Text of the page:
Ariana Franklin: The Death Maze
(published as The Serpent’s Tale in the US)
Bantam Books 2008
With a first name reminiscent of Ariadne it’s hardly surprising that the author penned a novel about a labyrinth, nor that the figure at the centre of intricate paths should sit there like a bloated spider (aranea is Latin for this arthropod). As is appropriate for a medieval whodunit Franklin’s novel ensnares characters and readers in a web of lies and false leads as it draws towards its close and the final trap.
Based on a popular medieval legend, The Death Maze is set in the late 12th century and involves Henry II’s mistress, Rosamund Clifford. She was said to have been housed in a labyrinth at Woodstock, where reputedly she was poisoned on the orders of Queen Eleanor (herself captive in France) and later buried at the nearby nunnery of Godstow.
Franklin takes the bare bones of this story and weaves a circuitous tale of detection and deceit around and through it. But our principal concern is not for Fair Rosamund (not as fair as we might think) but for Adelia Aguilar, a Sicilian anatomist who is drawn against her will into investigating the crime for the King himself.
Adelia featured in an earlier novel, Mistress of the Art of Death (2007), but this novel supplies all the reader needs to know about our protagonist. The reluctant sleuth, accompanied by an older woman from the fens and an Marsh Arab who happens to be a castrato, and further encumbered by her much-loved young child, is dragged willy-nilly from Cambridgeshire to Oxfordshire by her former lover, now a Bishop, to attend to the poisoned Rosamund. They arrive, having struggled through a winter snowstorm, but too late: the king’s mistress is dead. Who has ordered her killing? And who is the assassin?
I did enjoy this historical romp, even though it plays hard and fast with historical facts, such as Eleanor escaping imprisonment to view the corpse of Rosamund (who died in 1176). Much of the action takes place either at Godstow, where Rosamund was later buried, or in the grounds of Woodstock at the fictitious Wormhold Tower, part of what would later be rebuilt as Blenheim Palace. The author makes the bitter winter a player in the action, having Eleanor, mercenaries, nuns, estate workers and Adelia’s group all imprisoned by heavy storms and snowdrifts over Christmastide, with a murderer on the loose among them all.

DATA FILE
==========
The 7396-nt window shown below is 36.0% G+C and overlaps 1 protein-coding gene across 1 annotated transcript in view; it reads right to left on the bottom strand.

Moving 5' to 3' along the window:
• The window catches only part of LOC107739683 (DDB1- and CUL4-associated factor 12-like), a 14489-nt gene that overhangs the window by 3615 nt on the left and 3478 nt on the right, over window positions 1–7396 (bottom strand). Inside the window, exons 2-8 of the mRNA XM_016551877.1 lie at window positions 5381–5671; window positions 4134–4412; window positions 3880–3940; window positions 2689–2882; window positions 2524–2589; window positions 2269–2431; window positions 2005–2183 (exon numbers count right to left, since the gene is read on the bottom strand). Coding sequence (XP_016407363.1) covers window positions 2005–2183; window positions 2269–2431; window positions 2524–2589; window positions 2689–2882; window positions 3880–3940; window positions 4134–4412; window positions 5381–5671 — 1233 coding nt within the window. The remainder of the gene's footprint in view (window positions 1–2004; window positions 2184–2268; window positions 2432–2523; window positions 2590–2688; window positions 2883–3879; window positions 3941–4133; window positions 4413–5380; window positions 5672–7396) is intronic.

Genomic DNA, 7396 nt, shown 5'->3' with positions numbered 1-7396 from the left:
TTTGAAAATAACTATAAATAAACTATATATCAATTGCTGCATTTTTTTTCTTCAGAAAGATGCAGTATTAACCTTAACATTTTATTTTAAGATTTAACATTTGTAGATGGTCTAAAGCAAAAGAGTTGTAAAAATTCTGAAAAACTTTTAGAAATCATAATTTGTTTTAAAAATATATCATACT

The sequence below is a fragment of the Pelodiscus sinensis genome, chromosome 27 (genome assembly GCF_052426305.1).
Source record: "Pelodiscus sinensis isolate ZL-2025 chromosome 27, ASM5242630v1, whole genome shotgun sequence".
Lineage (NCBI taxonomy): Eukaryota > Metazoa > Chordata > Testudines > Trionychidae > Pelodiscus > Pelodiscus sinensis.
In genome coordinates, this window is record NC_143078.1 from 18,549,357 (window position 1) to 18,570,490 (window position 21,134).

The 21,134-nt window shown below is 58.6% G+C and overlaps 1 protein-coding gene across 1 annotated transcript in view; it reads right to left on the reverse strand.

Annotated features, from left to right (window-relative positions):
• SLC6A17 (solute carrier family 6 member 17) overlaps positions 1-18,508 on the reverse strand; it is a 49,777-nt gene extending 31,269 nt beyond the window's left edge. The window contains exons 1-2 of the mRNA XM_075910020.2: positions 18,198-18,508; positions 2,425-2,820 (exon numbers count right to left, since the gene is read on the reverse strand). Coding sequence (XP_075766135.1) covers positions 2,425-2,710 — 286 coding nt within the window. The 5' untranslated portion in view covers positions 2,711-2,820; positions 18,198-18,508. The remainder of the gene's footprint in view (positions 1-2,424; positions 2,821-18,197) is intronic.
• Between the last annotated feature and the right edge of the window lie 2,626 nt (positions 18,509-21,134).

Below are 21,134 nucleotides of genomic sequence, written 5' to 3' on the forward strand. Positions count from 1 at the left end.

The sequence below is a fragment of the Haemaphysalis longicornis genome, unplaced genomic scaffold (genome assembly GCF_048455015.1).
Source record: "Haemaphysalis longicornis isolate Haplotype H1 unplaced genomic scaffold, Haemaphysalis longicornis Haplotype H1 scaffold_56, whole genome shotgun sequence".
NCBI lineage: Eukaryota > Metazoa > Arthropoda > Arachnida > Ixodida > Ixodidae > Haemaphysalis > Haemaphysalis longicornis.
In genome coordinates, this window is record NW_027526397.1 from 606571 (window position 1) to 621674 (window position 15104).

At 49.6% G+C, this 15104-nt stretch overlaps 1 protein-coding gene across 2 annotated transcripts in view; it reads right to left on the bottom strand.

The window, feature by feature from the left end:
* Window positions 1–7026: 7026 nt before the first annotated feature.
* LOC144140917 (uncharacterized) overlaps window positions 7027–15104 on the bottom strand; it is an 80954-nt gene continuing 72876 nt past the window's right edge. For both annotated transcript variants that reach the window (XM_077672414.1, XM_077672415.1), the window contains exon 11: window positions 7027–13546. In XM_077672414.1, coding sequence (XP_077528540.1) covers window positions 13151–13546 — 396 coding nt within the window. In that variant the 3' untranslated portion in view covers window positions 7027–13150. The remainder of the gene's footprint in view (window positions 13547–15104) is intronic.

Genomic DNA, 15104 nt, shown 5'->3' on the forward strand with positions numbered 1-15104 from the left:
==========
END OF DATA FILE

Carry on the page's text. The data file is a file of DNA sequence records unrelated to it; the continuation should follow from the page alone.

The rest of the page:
For Adelia will have three cases to solve: the poisoning of Rosamund, the murder of a young heir about to elope with a local girl, and one of Rosamund’s servants. She has much to contend with as well as the bitter weather: suspicions that because of her forensic skills she might be a witch, plus an abbot’s enmity, threats to her daughter’s life, the violent propensity of the foreign mercenaries, a local noble’s misogyny, and the worrying disappearance of the father of her child.
After a slightly pedestrian start The Death Maze establishes and then maintains the sense of menace that such whodunits require. I found it easy to overlook linguistic anachronisms and other minor niggles in favour of a convoluted but gripping narrative.
How likely is the historicity of the novel’s central motif, the maze? In W H Matthews’ 1922 classic Mazes and Labyrinths the writer quotes the Chronicon of the Abbot of Jervaulx. Under the year 1151 the chronicle includes a mention of a ‘building of wondrous architecture in the likeness of a work by Daedalus’ ordered by the king to be constructed at Wodestoke, one which the estranged queen couldn’t easily seize. This ‘bower’ (as it was described by later generations) was according to Matthews more likely to be a timber structure, rather like another also built with ‘the skill of Daedalus’ in 12th-century France ‘containing recess within recess, room within room, turning within turning’ — a lodge, therefore, more than a topiary labyrinth.
The author however chooses to interpret Rosamund’s hideaway as a multicursal hedge maze; and as a symbol for an attempt to solve a mystery or conundrum it is of course ideal. Meanwhile at the centre of Franklin’s book is the inaccessible Wormhold Tower, the ‘dragon’s stronghold’: Adelia is not averse to pointing out the sexual symbolism of Henry’s phallic edifice amidst pubic foliage — a symbolism which the novel’s US title perhaps inadvertently emphasises — and it’s just one instance of the sleuth exhibiting an instinct for proto-feminism.
After all the false trails and secret identities in this fiction you won’t be too surprised to know that Ariana Franklin herself goes under a pseudonym: unlike with the assassin and his client, whose identities I’d suspected three-quarters of the way through, I’d no previous inkling that the author was actually one Diana Norman. As famous for being married to the late British film critic Barry Norman as for her novels, she went on to write two more books about Adelia before her death in 2011. I fully expect they’re as entertaining as The Death Maze.